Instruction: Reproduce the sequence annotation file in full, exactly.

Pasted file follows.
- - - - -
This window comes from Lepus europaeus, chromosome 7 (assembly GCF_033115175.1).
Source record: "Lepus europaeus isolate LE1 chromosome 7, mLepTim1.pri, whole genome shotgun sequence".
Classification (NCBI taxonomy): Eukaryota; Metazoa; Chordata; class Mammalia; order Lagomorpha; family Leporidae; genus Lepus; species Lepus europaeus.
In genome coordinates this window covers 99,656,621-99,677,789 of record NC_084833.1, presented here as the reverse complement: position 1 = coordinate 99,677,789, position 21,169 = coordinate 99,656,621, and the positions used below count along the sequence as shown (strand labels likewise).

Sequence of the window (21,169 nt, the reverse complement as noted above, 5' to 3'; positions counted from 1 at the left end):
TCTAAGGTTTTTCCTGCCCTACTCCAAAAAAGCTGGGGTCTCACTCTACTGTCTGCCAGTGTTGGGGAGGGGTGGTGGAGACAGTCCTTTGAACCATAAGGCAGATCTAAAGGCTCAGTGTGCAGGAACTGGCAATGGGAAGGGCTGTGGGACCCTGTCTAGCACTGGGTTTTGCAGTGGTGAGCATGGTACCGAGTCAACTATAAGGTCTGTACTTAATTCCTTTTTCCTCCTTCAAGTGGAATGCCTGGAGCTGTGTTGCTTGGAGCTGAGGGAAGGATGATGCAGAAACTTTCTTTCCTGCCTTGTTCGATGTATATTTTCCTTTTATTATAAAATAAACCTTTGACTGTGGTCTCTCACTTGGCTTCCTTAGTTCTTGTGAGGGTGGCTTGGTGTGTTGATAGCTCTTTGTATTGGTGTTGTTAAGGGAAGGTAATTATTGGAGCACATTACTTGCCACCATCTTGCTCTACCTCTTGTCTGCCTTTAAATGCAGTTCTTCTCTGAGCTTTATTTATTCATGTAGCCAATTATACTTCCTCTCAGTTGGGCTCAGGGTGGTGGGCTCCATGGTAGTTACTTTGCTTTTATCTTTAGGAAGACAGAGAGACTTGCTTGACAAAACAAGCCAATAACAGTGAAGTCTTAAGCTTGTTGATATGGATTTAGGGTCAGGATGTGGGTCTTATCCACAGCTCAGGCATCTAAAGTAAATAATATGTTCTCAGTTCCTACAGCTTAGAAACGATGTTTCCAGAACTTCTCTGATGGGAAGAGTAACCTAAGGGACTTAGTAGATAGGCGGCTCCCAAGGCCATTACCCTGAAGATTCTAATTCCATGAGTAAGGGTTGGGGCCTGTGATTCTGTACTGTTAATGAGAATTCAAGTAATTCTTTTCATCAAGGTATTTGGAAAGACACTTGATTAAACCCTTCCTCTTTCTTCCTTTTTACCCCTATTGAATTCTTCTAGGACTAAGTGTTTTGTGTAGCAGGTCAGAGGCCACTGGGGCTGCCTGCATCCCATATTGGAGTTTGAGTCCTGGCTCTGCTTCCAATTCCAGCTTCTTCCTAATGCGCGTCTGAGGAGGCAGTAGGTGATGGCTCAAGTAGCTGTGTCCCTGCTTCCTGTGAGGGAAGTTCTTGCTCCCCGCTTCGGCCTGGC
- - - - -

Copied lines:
This window comes from Lepus europaeus, chromosome 7 (assembly GCF_033115175.1).
Source record: "Lepus europaeus isolate LE1 chromosome 7, mLepTim1.pri, whole genome shotgun sequence".
Classification (NCBI taxonomy): Eukaryota; Metazoa; Chordata; class Mammalia; order Lagomorpha; family Leporidae; genus Lepus; species Lepus europaeus.
In genome coordinates this window covers 99,656,621-99,677,789 of record NC_084833.1, presented here as the reverse complement: position 1 = coordinate 99,677,789, position 21,169 = coordinate 99,656,621, and the positions used below count along the sequence as shown (strand labels likewise).

Sequence of the window (21,169 nt, the reverse complement as noted above, 5' to 3'; positions counted from 1 at the left end):
TCTAAGGTTTTTCCTGCCCTACTCCAAAAAAGCTGGGGTCTCACTCTACTGTCTGCCAGTGTTGGGGAGGGGTGGTGGAGACAGTCCTTTGAACCATAAGGCAGATCTAAAGGCTCAGTGTGCAGGAACTGGCAATGGGAAGGGCTGTGGGACCCTGTCTAGCACTGGGTTTTGCAGTGGTGAGCATGGTACCGAGTCAACTATAAGGTCTGTACTTAATTCCTTTTTCCTCCTTCAAGTGGAATGCCTGGAGCTGTGTTGCTTGGAGCTGAGGGAAGGATGATGCAGAAACTTTCTTTCCTGCCTTGTTCGATGTATATTTTCCTTTTATTATAAAATAAACCTTTGACTGTGGTCTCTCACTTGGCTTCCTTAGTTCTTGTGAGGGTGGCTTGGTGTGTTGATAGCTCTTTGTATTGGTGTTGTTAAGGGAAGGTAATTATTGGAGCACATTACTTGCCACCATCTTGCTCTACCTCTTGTCTGCCTTTAAATGCAGTTCTTCTCTGAGCTTTATTTATTCATGTAGCCAATTATACTTCCTCTCAGTTGGGCTCAGGGTGGTGGGCTCCATGGTAGTTACTTTGCTTTTATCTTTAGGAAGACAGAGAGACTTGCTTGACAAAACAAGCCAATAACAGTGAAGTCTTAAGCTTGTTGATATGGATTTAGGGTCAGGATGTGGGTCTTATCCACAGCTCAGGCATCTAAAGTAAATAATATGTTCTCAGTTCCTACAGCTTAGAAACGATGTTTCCAGAACTTCTCTGATGGGAAGAGTAACCTAAGGGACTTAGTAGATAGGCGGCTCCCAAGGCCATTACCCTGAAGATTCTAATTCCATGAGTAAGGGTTGGGGCCTGTGATTCTGTACTGTTAATGAGAATTCAAGTAATTCTTTTCATCAAGGTATTTGGAAAGACACTTGATTAAACCCTTCCTCTTTCTTCCTTTTTACCCCTATTGAATTCTTCTAGGACTAAGTGTTTTGTGTAGCAGGTCAGAGGCCACTGGGGCTGCCTGCATCCCATATTGGAGTTTGAGTCCTGGCTCTGCTTCCAATTCCAGCTTCTTCCTAATGCGCGTCTGAGGAGGCAGTAGGTGATGGCTCAAGTAGCTGTGTCCCTGCTTCCTGTGAGGGAAGTTCTTGCTCCCCGCTTCGGCCTGGC